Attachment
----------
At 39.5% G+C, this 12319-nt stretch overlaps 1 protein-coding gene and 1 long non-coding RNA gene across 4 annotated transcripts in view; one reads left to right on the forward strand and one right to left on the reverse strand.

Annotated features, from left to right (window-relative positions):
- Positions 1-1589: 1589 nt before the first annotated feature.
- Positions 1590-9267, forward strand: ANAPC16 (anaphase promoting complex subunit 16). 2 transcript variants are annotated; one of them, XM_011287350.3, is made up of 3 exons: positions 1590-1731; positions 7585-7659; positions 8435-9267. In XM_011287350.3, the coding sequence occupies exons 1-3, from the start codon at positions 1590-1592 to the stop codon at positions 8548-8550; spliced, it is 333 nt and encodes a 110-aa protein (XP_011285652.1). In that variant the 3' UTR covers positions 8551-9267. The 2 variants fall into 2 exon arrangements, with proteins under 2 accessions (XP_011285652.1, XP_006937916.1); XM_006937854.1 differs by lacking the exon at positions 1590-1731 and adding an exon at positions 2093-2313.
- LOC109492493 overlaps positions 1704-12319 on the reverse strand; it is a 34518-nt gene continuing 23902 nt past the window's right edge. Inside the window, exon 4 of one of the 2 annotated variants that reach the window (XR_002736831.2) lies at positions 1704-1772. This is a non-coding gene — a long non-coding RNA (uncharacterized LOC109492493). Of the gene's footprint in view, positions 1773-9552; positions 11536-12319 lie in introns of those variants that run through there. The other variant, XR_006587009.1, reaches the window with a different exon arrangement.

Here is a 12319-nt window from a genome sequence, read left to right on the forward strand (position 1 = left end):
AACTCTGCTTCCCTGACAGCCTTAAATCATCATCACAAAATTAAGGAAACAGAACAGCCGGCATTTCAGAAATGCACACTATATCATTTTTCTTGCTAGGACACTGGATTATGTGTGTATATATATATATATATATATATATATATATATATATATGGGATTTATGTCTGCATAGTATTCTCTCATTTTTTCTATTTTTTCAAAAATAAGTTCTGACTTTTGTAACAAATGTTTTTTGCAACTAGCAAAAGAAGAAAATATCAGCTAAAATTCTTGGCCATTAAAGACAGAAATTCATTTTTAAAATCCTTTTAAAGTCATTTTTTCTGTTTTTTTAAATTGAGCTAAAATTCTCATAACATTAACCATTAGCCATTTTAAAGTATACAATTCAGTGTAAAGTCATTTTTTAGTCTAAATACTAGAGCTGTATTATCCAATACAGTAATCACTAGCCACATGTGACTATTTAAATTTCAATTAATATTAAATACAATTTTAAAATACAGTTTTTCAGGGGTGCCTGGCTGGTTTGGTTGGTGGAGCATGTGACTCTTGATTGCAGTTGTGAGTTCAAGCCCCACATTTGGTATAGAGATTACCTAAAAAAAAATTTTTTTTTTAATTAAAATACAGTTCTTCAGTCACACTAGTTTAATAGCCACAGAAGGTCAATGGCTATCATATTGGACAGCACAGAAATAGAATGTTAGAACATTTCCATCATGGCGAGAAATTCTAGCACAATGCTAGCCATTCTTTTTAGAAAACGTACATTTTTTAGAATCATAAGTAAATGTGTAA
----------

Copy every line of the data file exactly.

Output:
At 39.5% G+C, this 12319-nt stretch overlaps 1 protein-coding gene and 1 long non-coding RNA gene across 4 annotated transcripts in view; one reads left to right on the forward strand and one right to left on the reverse strand.

Annotated features, from left to right (window-relative positions):
- Positions 1-1589: 1589 nt before the first annotated feature.
- Positions 1590-9267, forward strand: ANAPC16 (anaphase promoting complex subunit 16). 2 transcript variants are annotated; one of them, XM_011287350.3, is made up of 3 exons: positions 1590-1731; positions 7585-7659; positions 8435-9267. In XM_011287350.3, the coding sequence occupies exons 1-3, from the start codon at positions 1590-1592 to the stop codon at positions 8548-8550; spliced, it is 333 nt and encodes a 110-aa protein (XP_011285652.1). In that variant the 3' UTR covers positions 8551-9267. The 2 variants fall into 2 exon arrangements, with proteins under 2 accessions (XP_011285652.1, XP_006937916.1); XM_006937854.1 differs by lacking the exon at positions 1590-1731 and adding an exon at positions 2093-2313.
- LOC109492493 overlaps positions 1704-12319 on the reverse strand; it is a 34518-nt gene continuing 23902 nt past the window's right edge. Inside the window, exon 4 of one of the 2 annotated variants that reach the window (XR_002736831.2) lies at positions 1704-1772. This is a non-coding gene — a long non-coding RNA (uncharacterized LOC109492493). Of the gene's footprint in view, positions 1773-9552; positions 11536-12319 lie in introns of those variants that run through there. The other variant, XR_006587009.1, reaches the window with a different exon arrangement.

Here is a 12319-nt window from a genome sequence, read left to right on the forward strand (position 1 = left end):
AACTCTGCTTCCCTGACAGCCTTAAATCATCATCACAAAATTAAGGAAACAGAACAGCCGGCATTTCAGAAATGCACACTATATCATTTTTCTTGCTAGGACACTGGATTATGTGTGTATATATATATATATATATATATATATATATATATATATGGGATTTATGTCTGCATAGTATTCTCTCATTTTTTCTATTTTTTCAAAAATAAGTTCTGACTTTTGTAACAAATGTTTTTTGCAACTAGCAAAAGAAGAAAATATCAGCTAAAATTCTTGGCCATTAAAGACAGAAATTCATTTTTAAAATCCTTTTAAAGTCATTTTTTCTGTTTTTTTAAATTGAGCTAAAATTCTCATAACATTAACCATTAGCCATTTTAAAGTATACAATTCAGTGTAAAGTCATTTTTTAGTCTAAATACTAGAGCTGTATTATCCAATACAGTAATCACTAGCCACATGTGACTATTTAAATTTCAATTAATATTAAATACAATTTTAAAATACAGTTTTTCAGGGGTGCCTGGCTGGTTTGGTTGGTGGAGCATGTGACTCTTGATTGCAGTTGTGAGTTCAAGCCCCACATTTGGTATAGAGATTACCTAAAAAAAAATTTTTTTTTTAATTAAAATACAGTTCTTCAGTCACACTAGTTTAATAGCCACAGAAGGTCAATGGCTATCATATTGGACAGCACAGAAATAGAATGTTAGAACATTTCCATCATGGCGAGAAATTCTAGCACAATGCTAGCCATTCTTTTTAGAAAACGTACATTTTTTAGAATCATAAGTAAATGTGTAA